Pesticide                      Rate/Acre             Application Frequency                    Remarks
                                                      (days)
 Captan
 Captan 50                      2 lb                  3-7 days                                 4 day REI
 Copper Fungicides
 Champ Dry Prill                2 lb                  7-10 days
 Champ Formula 2                2 pt                  7-10 days
 Copper-Count-N                 4 pt                  7-10 days
 Cuprofix Disperss              2.5-6 lb              7-10 days
 Kocide 101                     1.5-3 lb              5-7 days
 Kocide DF                      1.5-3 lb              5-7 days
 Kocide 4.5LF                   1-2 pt                5-7 days
 Kocide 3000                    0.75 lb               7-10 days
 Nordox                         2-4 lb                7-10 days
 Top Cop + S                    4 pt                  7-10 days                                1 day PHI
 Tri-Basic Copper               3 lb                  7-10 days                                1 day PHI
 EBDC
 Maneb 75DF                     1.5-2 lb              7-10 days                                Maximum of 14.9
                                                                                               lbs; 5 day PHI
 Maneb 80W                      1.5-2 lb              7-10 days                                Maximum of 12.8
  High Plains IPM Guide, a cooperative effort of the University of Wyoming, University of Nebraska, Colorado State
                                    University and Montana State University.
   High Plains IPM Guide, a cooperative effort of the University of Wyoming, University of Nebraska, Colorado State
                                     University and Montana State University.


                                                                                                         lbs; 5 day PHI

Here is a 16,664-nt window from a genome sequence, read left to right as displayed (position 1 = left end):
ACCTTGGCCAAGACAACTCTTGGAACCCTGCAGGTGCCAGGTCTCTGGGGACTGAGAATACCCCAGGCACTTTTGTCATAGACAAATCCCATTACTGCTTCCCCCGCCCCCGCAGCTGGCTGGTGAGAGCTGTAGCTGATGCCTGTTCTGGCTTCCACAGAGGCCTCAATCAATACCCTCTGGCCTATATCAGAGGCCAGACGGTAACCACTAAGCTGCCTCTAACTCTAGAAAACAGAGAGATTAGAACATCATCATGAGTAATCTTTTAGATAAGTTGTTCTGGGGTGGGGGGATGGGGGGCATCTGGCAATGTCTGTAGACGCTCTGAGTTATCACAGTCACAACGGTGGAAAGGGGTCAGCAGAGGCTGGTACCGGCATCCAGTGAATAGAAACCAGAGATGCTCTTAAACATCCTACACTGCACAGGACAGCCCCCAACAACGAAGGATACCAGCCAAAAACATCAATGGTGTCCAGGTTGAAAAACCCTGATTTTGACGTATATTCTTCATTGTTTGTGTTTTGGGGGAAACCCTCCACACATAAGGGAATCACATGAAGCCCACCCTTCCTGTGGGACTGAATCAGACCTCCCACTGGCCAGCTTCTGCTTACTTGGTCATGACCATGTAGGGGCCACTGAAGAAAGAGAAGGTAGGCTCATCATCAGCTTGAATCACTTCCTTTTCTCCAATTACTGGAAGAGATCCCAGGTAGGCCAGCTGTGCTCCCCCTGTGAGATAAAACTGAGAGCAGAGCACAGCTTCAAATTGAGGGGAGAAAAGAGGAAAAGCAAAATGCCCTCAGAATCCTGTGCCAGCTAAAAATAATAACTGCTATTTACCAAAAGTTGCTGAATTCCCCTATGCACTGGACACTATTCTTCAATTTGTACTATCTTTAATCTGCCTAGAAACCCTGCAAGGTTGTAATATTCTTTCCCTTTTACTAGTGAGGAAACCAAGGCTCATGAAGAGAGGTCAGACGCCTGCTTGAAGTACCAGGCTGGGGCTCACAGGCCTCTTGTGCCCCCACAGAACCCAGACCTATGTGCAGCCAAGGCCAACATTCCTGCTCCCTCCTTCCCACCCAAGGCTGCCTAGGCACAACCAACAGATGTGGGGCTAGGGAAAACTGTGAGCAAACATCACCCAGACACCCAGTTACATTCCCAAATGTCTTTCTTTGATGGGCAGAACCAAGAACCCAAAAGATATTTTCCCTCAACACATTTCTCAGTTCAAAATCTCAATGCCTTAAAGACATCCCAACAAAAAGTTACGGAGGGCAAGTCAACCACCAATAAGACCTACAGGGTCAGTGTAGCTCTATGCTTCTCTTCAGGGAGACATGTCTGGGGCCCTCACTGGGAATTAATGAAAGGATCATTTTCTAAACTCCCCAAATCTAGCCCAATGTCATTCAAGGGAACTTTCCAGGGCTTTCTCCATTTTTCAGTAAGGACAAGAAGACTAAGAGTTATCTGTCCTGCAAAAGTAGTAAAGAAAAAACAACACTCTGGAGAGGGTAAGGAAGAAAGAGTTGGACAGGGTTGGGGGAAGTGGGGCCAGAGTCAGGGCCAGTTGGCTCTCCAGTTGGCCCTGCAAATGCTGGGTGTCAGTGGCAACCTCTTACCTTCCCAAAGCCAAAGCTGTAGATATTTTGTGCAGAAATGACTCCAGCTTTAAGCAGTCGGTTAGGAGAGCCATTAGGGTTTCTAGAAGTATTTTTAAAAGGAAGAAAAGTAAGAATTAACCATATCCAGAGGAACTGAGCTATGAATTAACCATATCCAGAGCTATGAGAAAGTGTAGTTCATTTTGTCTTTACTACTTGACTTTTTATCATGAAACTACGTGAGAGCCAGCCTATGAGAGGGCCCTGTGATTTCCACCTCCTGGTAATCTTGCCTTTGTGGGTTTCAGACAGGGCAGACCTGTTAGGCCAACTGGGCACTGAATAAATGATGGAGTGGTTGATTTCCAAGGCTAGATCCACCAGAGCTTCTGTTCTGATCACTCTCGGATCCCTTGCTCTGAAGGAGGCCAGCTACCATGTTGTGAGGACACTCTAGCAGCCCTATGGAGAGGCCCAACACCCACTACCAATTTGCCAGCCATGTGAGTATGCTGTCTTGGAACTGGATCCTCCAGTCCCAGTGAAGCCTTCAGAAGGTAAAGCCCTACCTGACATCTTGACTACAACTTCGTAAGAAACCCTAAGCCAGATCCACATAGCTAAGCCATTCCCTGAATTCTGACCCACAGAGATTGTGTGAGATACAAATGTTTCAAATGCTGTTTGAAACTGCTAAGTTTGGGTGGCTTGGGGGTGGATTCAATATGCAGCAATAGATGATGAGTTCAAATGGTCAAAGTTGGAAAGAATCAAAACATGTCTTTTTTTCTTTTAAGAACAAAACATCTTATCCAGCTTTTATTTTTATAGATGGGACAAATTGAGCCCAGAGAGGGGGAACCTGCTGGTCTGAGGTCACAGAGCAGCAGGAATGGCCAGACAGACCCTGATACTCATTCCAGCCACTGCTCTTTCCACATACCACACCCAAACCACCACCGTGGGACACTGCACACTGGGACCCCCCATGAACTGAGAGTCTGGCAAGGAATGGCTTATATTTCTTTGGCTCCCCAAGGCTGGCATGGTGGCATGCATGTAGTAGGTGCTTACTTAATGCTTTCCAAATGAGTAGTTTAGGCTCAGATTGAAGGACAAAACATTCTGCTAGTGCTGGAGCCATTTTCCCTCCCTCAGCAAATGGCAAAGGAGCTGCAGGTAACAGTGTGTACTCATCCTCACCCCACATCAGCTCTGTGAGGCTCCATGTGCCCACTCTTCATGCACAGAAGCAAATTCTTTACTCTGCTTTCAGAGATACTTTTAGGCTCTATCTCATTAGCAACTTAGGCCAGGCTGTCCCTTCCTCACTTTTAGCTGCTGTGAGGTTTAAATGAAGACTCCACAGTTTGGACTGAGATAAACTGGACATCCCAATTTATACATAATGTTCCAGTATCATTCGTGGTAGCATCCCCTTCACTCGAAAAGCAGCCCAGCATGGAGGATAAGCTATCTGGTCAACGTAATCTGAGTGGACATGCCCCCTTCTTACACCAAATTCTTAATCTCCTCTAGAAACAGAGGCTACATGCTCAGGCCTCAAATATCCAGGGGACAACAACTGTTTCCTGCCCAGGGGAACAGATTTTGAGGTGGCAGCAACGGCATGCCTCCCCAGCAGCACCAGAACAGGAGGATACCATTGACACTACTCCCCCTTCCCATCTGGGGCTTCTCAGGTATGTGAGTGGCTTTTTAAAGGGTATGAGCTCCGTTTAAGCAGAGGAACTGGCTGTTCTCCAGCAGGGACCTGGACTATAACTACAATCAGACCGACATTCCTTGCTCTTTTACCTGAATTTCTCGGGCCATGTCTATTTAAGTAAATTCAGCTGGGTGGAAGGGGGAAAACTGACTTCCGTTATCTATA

The information herein is supplied with the understanding that no discrimination is intended and that listing of commercial products,
 necessary to this guide, implies no endorsement by the authors or the Extension Services of Nebraska, Colorado, Wyoming or Montana.
 Criticism of products or equipment not listed is neither implied nor intended. Due to constantly changing labels, laws and regulations, the
 Extension Services can assume no liability for the suggested use of chemicals contained herein. Pesticides must be applied legally
 complying with all label directions and precautions on the pesticide container and any supplemental labeling and rules of state and federal
 pesticide regulatory agencies. State rules and regulations and special pesticide use allowances may vary from state to state: contact your
 State Department of Agriculture for the rules, regulations and allowances applicable in your state and locality.




Categories: Eggplant, Pepper, Tomato, Disease, Phomopsis Fruit Rot, Phomopsis
Blight

Date: 04/01/2007




   High Plains IPM Guide, a cooperative effort of the University of Wyoming, University of Nebraska, Colorado State
                                     University and Montana State University.